WASHINGTON — The United States last week sent assurances to Iran that if it abides by U.N. terms for ending the Iran-Iraq War, the U.S. government will drop its apparent tilt toward Iraq and will press Iraq to adhere to the truce, a knowledgeable source said Sunday.
In addition, in a message passed to Tehran by Swiss diplomats, U.S. officials told Iran that the United States expects Iran to move toward securing the release of nine Americans held hostage by pro-Iranian groups in Beirut.
Deputy Secretary of State John C. Whitehead disclosed the existence of the note to Iran in a television interview Sunday but did not discuss the message in detail. Interviewed on ABC's "This Week With David Brinkley," he said only that in it, the U.S. government had "indicated our willingness to cooperate in the implementation" of the Iranian decision to accept the U.N. peace plan. He said that the United States had received no reply from Iran.
U.S. Eager to Talk
U.S. officials declined to comment on the specifics of the American diplomatic note, which were provided by a source with close ties to Tehran. But Defense Secretary Frank C. Carlucci said Sunday that the United States is eager to talk to the Iranian government about freedom for the hostages.
"We're obviously not going to discuss any \o7 quid pro quo\f7 , but if the Iranians want to talk to us about the hostage situation and how they're going to go about influencing their release, we'd be delighted to talk to them about it," Carlucci said in a television interview.
U.S.-Iranian contacts on the hostage issue are an extraordinarily sensitive subject because of the 1986 Iran-Contra debacle, in which U.S. officials offered to sell weapons to Iran in exchange for the release of the American hostages in Beirut. At the time of the attempted secret swap, the United States was publicly trying to win international support for a strict embargo on arms sales to Iran.
No Ties Since 1979
The United States and Iran have not had formal diplomatic ties since Iranian revolutionaries seized the American Embassy in Tehran in 1979 and declared the United States the sworn enemy of that Islamic nation. The two nations have communicated indirectly over the years through the United Nations or third parties, most often Switzerland.
The pace of those contacts has accelerated recently, as the United States senses a new realism in the war-weary Iranian regime of the Ayatollah Ruhollah Khomeini and seeks to re-establish a dialogue with the strategically placed Middle Eastern country.
Carlucci stressed that the United States will make no concessions to win freedom for the nine captives, some of whom have been held for more than three years.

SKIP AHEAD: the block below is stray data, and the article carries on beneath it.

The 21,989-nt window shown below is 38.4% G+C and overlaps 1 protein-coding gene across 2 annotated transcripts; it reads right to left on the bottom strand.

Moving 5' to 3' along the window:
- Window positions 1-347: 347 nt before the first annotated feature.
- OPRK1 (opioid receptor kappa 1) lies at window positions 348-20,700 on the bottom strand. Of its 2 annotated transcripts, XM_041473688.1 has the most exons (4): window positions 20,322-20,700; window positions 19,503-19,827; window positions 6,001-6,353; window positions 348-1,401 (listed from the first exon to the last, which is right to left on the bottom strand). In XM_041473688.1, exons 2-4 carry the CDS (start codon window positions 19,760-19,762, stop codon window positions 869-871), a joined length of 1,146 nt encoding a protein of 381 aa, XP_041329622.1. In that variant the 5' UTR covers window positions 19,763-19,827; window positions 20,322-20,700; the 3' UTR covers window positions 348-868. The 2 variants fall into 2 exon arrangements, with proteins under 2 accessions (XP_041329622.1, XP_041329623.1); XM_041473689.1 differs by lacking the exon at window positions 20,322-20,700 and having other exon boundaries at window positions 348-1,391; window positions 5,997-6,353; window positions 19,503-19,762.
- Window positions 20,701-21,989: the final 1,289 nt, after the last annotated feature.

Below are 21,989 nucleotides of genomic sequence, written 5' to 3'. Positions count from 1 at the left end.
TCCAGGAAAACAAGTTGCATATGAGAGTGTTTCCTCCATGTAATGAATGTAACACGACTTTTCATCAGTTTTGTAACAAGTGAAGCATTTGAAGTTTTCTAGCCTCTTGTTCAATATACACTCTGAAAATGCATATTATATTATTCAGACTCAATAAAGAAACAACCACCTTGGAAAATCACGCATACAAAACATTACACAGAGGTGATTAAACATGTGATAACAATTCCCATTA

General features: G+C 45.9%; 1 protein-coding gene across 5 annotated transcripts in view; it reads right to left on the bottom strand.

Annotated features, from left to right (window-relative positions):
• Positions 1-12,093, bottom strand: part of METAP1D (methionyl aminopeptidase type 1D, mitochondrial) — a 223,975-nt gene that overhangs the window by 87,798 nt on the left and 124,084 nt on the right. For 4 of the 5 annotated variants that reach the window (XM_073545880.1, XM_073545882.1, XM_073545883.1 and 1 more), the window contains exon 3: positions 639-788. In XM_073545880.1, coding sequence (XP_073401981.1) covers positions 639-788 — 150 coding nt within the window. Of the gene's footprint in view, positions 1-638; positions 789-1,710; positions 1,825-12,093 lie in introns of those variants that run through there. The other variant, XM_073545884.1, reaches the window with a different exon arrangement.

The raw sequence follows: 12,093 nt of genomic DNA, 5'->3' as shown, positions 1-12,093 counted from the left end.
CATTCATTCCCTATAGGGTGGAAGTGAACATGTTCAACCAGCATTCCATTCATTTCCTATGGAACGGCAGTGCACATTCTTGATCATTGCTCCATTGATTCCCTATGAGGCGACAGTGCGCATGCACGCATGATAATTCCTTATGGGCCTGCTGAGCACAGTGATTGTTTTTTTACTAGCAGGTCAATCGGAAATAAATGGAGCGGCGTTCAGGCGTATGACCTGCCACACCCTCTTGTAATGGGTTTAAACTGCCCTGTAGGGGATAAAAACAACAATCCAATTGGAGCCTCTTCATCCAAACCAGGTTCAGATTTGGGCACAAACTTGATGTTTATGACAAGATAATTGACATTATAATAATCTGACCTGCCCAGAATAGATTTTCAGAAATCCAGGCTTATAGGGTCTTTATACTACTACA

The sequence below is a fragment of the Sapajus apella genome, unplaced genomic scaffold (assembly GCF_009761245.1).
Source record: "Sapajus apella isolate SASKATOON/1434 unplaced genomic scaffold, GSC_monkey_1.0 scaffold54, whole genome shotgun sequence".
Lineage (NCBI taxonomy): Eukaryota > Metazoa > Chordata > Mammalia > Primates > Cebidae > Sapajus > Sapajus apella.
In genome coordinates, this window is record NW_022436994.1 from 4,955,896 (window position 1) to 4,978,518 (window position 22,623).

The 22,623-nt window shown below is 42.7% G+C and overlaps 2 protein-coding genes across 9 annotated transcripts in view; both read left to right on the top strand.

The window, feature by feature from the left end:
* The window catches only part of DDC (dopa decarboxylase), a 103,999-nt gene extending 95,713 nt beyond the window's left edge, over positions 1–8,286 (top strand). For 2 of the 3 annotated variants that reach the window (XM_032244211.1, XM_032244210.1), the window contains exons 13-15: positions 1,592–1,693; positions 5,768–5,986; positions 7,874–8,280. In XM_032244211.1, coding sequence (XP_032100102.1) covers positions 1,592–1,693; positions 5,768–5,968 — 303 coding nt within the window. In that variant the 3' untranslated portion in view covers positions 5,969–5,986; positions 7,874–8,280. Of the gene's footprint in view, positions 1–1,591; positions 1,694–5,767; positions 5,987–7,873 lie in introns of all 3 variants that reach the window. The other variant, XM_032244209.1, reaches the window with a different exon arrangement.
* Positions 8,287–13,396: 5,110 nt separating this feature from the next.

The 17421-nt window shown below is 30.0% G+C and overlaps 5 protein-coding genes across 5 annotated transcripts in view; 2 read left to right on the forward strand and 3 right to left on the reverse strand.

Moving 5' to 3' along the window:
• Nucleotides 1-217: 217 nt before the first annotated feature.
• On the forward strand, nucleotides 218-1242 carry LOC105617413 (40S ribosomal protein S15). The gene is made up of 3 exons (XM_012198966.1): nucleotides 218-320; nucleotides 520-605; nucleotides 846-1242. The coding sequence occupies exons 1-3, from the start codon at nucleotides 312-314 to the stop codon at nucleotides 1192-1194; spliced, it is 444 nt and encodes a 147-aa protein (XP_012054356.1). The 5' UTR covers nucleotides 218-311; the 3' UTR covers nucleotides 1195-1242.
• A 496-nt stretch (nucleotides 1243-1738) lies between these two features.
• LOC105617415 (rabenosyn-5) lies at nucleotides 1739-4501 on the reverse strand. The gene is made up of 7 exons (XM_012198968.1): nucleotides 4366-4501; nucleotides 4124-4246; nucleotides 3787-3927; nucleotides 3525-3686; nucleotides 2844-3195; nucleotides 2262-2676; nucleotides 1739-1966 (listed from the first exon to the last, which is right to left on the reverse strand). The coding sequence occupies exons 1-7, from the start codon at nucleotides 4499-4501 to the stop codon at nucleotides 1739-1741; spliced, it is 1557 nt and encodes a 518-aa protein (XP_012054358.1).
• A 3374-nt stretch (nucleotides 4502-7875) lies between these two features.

No Suggestion of Deal
"I'm not in the slightest suggesting that there would be any deal for the hostages; that is contrary to our policy," Carlucci said on NBC's "Meet the Press."
Iran announced last Monday that it would accept a U.N. Security Council plan for ending the nearly eight-year-old Iran-Iraq War. Security Council Resolution 598, passed July 20, 1987, calls for a cease-fire, exchange of prisoners, return to prewar borders and the establishment of a commission to fix blame for starting the war.
The United States quickly welcomed Iran's acceptance of the U.N. resolution, publicly calling the move a "major breakthrough" and a significant step toward peace. It privately reinforced those words with a message to the Iranian government a day or two later, according to an Iranian-American source who has served as a middleman in several discussions between Iranian and U.S. officials.
Terms Not Spelled Out
The message did not spell out any terms for the release of the hostages, according to the source, who said he is familiar with its contents. In fact, it did not even contain the word \o7 hostage, \f7 he said, but its import was clear.
According to the source, the communication, couched in ambiguous diplomatic language, said that as the tensions of the Iran-Iraq War subside, "the United States hopes and expects that the government of (Iran) would use its good offices to resolve outstanding issues dividing the two nations on a humanitarian basis."
It pointedly mentioned that Iran has done so in the past, an apparent reference to the Iranian-engineered release of two French hostages in Beirut just days before the French presidential election in May. The French hostage deal also included Paris' restoration of full diplomatic ties with Tehran a month later.
Carlucci said: "If we are successful in bringing an end to the war, perhaps the general easing of tensions will result in some enhanced possibility of the release of the hostages. But it is premature to tell."
'Not Willing to Negotiate'
Also on Sunday, President Reagan's spokesman said that while the United States is willing to discuss the hostages' fate, it would not negotiate their freedom, insisting, "We're not willing to negotiate with anybody."